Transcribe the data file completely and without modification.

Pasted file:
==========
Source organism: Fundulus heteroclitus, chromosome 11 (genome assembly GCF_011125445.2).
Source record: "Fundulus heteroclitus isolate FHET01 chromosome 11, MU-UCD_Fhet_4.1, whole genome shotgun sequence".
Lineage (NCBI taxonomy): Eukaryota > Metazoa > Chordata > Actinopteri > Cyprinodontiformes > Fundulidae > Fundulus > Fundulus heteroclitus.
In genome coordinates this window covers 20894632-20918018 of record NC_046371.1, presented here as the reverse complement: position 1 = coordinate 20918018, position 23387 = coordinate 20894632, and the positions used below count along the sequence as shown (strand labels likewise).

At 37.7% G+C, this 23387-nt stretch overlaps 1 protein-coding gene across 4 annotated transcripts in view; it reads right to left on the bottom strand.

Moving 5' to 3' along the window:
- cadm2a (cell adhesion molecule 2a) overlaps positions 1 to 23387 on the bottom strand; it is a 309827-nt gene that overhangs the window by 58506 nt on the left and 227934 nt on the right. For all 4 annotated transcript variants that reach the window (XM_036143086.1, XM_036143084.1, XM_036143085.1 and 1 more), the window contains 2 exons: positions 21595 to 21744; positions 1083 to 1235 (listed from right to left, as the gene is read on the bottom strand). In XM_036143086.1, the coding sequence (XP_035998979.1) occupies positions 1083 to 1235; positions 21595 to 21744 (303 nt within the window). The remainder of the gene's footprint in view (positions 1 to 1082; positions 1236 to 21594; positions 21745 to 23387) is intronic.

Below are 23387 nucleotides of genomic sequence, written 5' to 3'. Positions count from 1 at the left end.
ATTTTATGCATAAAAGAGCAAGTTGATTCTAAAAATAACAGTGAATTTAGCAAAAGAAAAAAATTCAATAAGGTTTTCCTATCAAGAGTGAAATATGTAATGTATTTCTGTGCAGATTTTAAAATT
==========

Source organism: Fundulus heteroclitus, chromosome 11 (genome assembly GCF_011125445.2).
Source record: "Fundulus heteroclitus isolate FHET01 chromosome 11, MU-UCD_Fhet_4.1, whole genome shotgun sequence".
Lineage (NCBI taxonomy): Eukaryota > Metazoa > Chordata > Actinopteri > Cyprinodontiformes > Fundulidae > Fundulus > Fundulus heteroclitus.
In genome coordinates this window covers 20894632-20918018 of record NC_046371.1, presented here as the reverse complement: position 1 = coordinate 20918018, position 23387 = coordinate 20894632, and the positions used below count along the sequence as shown (strand labels likewise).

At 37.7% G+C, this 23387-nt stretch overlaps 1 protein-coding gene across 4 annotated transcripts in view; it reads right to left on the bottom strand.

Moving 5' to 3' along the window:
- cadm2a (cell adhesion molecule 2a) overlaps positions 1 to 23387 on the bottom strand; it is a 309827-nt gene that overhangs the window by 58506 nt on the left and 227934 nt on the right. For all 4 annotated transcript variants that reach the window (XM_036143086.1, XM_036143084.1, XM_036143085.1 and 1 more), the window contains 2 exons: positions 21595 to 21744; positions 1083 to 1235 (listed from right to left, as the gene is read on the bottom strand). In XM_036143086.1, the coding sequence (XP_035998979.1) occupies positions 1083 to 1235; positions 21595 to 21744 (303 nt within the window). The remainder of the gene's footprint in view (positions 1 to 1082; positions 1236 to 21594; positions 21745 to 23387) is intronic.

Below are 23387 nucleotides of genomic sequence, written 5' to 3'. Positions count from 1 at the left end.
ATTTTATGCATAAAAGAGCAAGTTGATTCTAAAAATAACAGTGAATTTAGCAAAAGAAAAAAATTCAATAAGGTTTTCCTATCAAGAGTGAAATATGTAATGTATTTCTGTGCAGATTTTAAAATT